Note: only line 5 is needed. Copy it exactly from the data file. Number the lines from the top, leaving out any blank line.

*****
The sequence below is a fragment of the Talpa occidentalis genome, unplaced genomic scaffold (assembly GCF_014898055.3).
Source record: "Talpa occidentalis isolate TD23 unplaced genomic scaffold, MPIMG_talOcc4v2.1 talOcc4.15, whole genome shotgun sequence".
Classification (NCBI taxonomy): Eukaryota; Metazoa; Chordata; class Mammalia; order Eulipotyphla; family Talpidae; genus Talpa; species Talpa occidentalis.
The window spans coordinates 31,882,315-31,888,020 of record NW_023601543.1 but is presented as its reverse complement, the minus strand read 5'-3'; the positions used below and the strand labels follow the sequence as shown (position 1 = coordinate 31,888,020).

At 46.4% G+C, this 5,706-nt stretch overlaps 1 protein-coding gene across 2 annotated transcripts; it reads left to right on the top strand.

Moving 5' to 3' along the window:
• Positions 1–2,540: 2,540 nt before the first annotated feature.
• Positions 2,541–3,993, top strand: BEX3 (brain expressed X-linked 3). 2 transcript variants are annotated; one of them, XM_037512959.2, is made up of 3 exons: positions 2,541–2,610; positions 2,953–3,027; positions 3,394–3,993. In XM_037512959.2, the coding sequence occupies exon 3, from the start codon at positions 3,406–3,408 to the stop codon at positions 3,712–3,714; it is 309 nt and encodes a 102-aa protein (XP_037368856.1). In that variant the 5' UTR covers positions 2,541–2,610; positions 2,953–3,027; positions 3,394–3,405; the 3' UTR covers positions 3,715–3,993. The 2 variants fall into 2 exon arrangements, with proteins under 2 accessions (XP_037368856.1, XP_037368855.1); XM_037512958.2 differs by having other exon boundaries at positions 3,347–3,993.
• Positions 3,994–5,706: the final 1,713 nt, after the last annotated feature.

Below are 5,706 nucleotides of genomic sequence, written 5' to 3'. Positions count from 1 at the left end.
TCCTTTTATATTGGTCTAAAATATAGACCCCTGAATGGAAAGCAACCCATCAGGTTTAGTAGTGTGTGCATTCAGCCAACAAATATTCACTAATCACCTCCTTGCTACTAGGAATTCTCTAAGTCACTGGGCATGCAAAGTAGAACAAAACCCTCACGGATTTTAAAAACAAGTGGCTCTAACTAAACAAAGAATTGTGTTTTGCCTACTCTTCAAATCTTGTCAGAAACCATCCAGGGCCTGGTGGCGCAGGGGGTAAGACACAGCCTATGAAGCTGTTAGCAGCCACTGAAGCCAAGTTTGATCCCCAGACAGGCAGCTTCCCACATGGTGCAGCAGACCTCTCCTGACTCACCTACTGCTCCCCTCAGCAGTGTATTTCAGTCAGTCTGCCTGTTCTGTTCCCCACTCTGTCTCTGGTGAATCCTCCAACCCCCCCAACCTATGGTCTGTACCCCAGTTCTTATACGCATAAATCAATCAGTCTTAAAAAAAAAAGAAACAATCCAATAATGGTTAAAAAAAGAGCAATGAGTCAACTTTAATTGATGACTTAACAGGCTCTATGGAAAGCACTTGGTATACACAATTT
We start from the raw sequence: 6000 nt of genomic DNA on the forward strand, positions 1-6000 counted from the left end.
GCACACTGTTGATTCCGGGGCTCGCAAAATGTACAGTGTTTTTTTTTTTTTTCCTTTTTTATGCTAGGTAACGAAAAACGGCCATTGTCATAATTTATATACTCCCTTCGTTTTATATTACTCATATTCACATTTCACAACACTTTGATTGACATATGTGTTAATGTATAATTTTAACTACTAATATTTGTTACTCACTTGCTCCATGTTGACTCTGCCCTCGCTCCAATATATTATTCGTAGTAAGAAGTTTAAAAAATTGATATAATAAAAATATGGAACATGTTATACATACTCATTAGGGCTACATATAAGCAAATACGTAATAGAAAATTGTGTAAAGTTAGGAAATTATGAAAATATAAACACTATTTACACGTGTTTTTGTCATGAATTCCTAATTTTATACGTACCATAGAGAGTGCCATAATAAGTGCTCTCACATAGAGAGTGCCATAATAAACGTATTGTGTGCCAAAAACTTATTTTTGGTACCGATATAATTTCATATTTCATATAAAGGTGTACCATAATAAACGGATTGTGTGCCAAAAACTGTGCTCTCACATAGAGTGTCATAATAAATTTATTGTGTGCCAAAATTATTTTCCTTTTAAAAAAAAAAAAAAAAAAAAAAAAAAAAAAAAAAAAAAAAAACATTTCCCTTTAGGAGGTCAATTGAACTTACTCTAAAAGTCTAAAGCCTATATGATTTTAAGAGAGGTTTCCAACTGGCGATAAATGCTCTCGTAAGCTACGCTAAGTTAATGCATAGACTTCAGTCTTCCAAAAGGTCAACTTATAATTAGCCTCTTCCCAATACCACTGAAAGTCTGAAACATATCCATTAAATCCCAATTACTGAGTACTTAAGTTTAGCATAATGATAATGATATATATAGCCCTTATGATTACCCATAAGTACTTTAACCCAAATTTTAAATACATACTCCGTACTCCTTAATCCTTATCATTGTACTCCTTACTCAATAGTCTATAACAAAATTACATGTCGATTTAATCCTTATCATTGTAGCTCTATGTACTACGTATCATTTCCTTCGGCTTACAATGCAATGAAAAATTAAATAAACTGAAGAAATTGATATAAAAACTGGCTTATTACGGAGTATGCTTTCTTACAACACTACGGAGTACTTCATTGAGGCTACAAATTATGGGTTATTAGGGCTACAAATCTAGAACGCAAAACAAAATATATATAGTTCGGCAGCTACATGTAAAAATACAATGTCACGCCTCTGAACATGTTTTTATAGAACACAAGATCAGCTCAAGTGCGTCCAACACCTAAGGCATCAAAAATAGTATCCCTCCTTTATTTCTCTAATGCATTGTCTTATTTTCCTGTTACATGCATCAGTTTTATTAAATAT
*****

At 46.4% G+C, this 5,706-nt stretch overlaps 1 protein-coding gene across 2 annotated transcripts; it reads left to right on the top strand.